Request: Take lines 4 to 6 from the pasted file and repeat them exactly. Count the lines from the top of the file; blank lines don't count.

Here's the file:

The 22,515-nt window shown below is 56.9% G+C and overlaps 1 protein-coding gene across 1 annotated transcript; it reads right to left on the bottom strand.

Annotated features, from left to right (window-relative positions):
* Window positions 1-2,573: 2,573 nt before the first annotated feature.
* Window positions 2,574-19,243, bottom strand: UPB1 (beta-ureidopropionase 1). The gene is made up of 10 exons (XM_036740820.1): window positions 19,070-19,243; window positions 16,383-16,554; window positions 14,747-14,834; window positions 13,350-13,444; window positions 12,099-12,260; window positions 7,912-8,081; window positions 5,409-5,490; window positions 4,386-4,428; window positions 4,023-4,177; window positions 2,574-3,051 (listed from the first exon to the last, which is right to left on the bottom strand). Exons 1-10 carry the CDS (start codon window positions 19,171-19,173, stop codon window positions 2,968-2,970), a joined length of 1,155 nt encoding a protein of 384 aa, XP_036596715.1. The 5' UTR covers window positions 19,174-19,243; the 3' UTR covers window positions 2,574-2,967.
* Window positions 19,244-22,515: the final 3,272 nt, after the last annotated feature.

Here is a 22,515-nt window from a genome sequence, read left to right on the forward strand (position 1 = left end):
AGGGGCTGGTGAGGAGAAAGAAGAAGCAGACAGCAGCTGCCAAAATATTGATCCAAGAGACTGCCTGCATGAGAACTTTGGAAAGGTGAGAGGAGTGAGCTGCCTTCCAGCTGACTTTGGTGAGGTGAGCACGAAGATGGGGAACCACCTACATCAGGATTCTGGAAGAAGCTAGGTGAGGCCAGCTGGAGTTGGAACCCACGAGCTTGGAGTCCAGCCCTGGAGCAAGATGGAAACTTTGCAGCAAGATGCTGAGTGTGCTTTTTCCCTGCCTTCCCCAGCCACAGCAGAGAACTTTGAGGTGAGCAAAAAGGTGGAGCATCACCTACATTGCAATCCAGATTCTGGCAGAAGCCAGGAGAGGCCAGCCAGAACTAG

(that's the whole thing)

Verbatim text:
* Window positions 2,574-19,243, bottom strand: UPB1 (beta-ureidopropionase 1). The gene is made up of 10 exons (XM_036740820.1): window positions 19,070-19,243; window positions 16,383-16,554; window positions 14,747-14,834; window positions 13,350-13,444; window positions 12,099-12,260; window positions 7,912-8,081; window positions 5,409-5,490; window positions 4,386-4,428; window positions 4,023-4,177; window positions 2,574-3,051 (listed from the first exon to the last, which is right to left on the bottom strand). Exons 1-10 carry the CDS (start codon window positions 19,171-19,173, stop codon window positions 2,968-2,970), a joined length of 1,155 nt encoding a protein of 384 aa, XP_036596715.1. The 5' UTR covers window positions 19,174-19,243; the 3' UTR covers window positions 2,574-2,967.
* Window positions 19,244-22,515: the final 3,272 nt, after the last annotated feature.

Here is a 22,515-nt window from a genome sequence, read left to right on the forward strand (position 1 = left end):